After consultants identified the Safeway-owned 1 Camino Alto property as having the capacity for 41 additional housing units, the grocery store conglomerate is interested in speaking with city officials about the details of the Housing Element portion of the MV2040 General Plan update, city officials revealed this week.
“They currently have no plans to redevelop the site, and want to make sure anything the city is proposing doesn’t necessarily conflict with the success of the site as a Safeway location,” Mike Moore, Mill Valley's director of planning and building, said at a meeting of the General Plan Advisory Committee Wednesday.
A report drafted by the Metropolitan Planning Group identifies the sites that could accommodate enough new housing for the city to achieve its Regional Housing Needs Allocation. That allocation is doled out by the Association of Bay Area Governments, the regional agency charged with allocating state housing mandates to counties, towns and cities andone of the agencies charged with distributing state transportation grant funding.
In a draft report earlier this year, the agency allocated 292 new households to Mill Valley for the period of 2009-2014, and 129 for the period 2014-2022 (report attached at right). The undeveloped sites identified for the first period can carry over to the second period, according to Moore.
Through the state-mandated Sustainable Communities Strategy, which stretches through 2040, an earlier ABAG report allocated 750 new households to Mill Valley, and that was reduced to 450 in July.
City officials have continued to lobby ABAG to lower those numbers even more.
The "Residential Capacity Analysis" (attached at right) identified sites where new housing could go, considering both residential parcels where new housing could be built, as well as commercially zoned parcels where residential units are allowed under current zoning. Out of the 393 units identified, the Safeway site is, by far, the largest potential development with 41 possible units.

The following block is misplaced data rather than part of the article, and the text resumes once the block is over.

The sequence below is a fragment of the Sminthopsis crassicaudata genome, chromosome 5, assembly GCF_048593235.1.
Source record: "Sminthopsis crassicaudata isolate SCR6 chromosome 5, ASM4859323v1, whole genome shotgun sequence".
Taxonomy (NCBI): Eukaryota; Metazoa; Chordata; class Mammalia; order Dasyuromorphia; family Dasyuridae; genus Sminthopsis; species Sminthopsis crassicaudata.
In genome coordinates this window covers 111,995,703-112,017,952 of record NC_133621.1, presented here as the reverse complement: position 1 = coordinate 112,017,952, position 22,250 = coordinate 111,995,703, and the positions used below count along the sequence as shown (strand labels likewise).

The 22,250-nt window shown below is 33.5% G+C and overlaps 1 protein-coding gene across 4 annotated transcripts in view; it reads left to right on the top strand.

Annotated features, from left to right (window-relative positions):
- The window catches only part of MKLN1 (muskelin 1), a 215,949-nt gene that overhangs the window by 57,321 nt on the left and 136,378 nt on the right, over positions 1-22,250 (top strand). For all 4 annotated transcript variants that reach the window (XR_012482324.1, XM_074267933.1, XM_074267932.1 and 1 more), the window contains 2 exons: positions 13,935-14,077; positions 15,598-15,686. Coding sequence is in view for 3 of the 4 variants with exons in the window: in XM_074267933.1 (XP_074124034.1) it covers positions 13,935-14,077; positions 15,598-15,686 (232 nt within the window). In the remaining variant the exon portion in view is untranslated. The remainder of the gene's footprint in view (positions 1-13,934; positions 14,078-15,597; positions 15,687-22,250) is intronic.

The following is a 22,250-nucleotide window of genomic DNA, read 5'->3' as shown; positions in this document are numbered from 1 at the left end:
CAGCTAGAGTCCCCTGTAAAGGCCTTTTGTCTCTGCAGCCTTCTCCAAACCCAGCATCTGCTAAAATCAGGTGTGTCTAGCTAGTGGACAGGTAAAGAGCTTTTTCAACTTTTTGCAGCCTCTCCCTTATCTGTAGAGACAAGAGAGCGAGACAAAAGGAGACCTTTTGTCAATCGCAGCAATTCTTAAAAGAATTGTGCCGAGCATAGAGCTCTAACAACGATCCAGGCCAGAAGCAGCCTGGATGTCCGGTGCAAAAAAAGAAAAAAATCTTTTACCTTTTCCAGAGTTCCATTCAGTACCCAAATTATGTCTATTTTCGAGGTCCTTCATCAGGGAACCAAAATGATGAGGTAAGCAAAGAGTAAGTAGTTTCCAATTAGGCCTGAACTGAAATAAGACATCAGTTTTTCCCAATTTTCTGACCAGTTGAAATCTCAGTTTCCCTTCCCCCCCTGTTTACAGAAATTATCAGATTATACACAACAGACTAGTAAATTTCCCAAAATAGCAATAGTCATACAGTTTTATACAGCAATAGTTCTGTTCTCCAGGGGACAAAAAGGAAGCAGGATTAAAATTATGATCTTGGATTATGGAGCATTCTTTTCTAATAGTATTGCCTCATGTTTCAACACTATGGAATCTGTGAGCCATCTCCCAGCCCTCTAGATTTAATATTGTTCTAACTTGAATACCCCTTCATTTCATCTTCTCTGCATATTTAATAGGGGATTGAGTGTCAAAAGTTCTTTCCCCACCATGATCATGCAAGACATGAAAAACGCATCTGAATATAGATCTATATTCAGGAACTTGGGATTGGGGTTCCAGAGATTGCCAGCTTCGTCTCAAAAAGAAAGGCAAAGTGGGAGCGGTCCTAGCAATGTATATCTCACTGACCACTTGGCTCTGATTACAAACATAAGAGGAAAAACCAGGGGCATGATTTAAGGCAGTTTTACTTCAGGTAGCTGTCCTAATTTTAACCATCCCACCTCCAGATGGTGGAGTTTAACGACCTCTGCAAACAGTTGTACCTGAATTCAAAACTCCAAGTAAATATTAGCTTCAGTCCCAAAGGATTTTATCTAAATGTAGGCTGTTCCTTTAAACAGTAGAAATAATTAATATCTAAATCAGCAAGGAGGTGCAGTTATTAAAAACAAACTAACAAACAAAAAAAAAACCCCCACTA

The majority of the sites identified could accommodate one to four units, and only seven sites could accommodate 10 or more units.
“There aren’t that many sites that have that capacity,” Moore said.
It does not, however, imply the Safeway project could become a reality.
“It’s a planning document, not a building quota,” Moore said.
Metropolitan Planning Group consultants Geoff Bradley and Karen Hong state numerous times in the report that although parcels are being identified, "no development projects are being proposed” and “all future projects must go through planning and environmental review processes as established by the city and the state."
Which leads to the question of whether or not Safeway is interested in redesigning its 1 Camino Alto store, and whether company officials would consider expanding the building to include a mixed-use project. When contacted late last month, Safeway spokeswoman Wendy Gutshall said while there are no plans for the Mill Valley store, "We are always looking for opportunities to better serve the community."
After the housing sites analysis report was released in October, the city notified all property owners whose parcels were on the list as having a capacity for future housing.
City officials didn't hear back from Safeway, so they reached out again on Wednesday just before a General Plan Advisory Committee Meeting on the Housing Element, and on the heels of a Mill Valley Patch article asking the community if they would support 41 new units at that site.
“We thought we would follow up with Safeway to see if they had a reaction,” Moore said. “And they were in the process of responding.”
He would not divulge the details of the email exchange, but said a discussion is on the horizon.
“We’re going to arrange a time to get together to talk about what’s in the Housing Element, and whether that’s something they’re particularly interested in,” Moore said.
The current Safeway store is about 37,000 square feet, while the grocery chain typically prefers 55,000-square-feet, he said. The Camino Alto location was also renovated in 2005.
“Basically all they want to do is get together and talk,” Moore said, “and make sure whatever gets adopted in the Housing Element reflects what their interests in the property are.”
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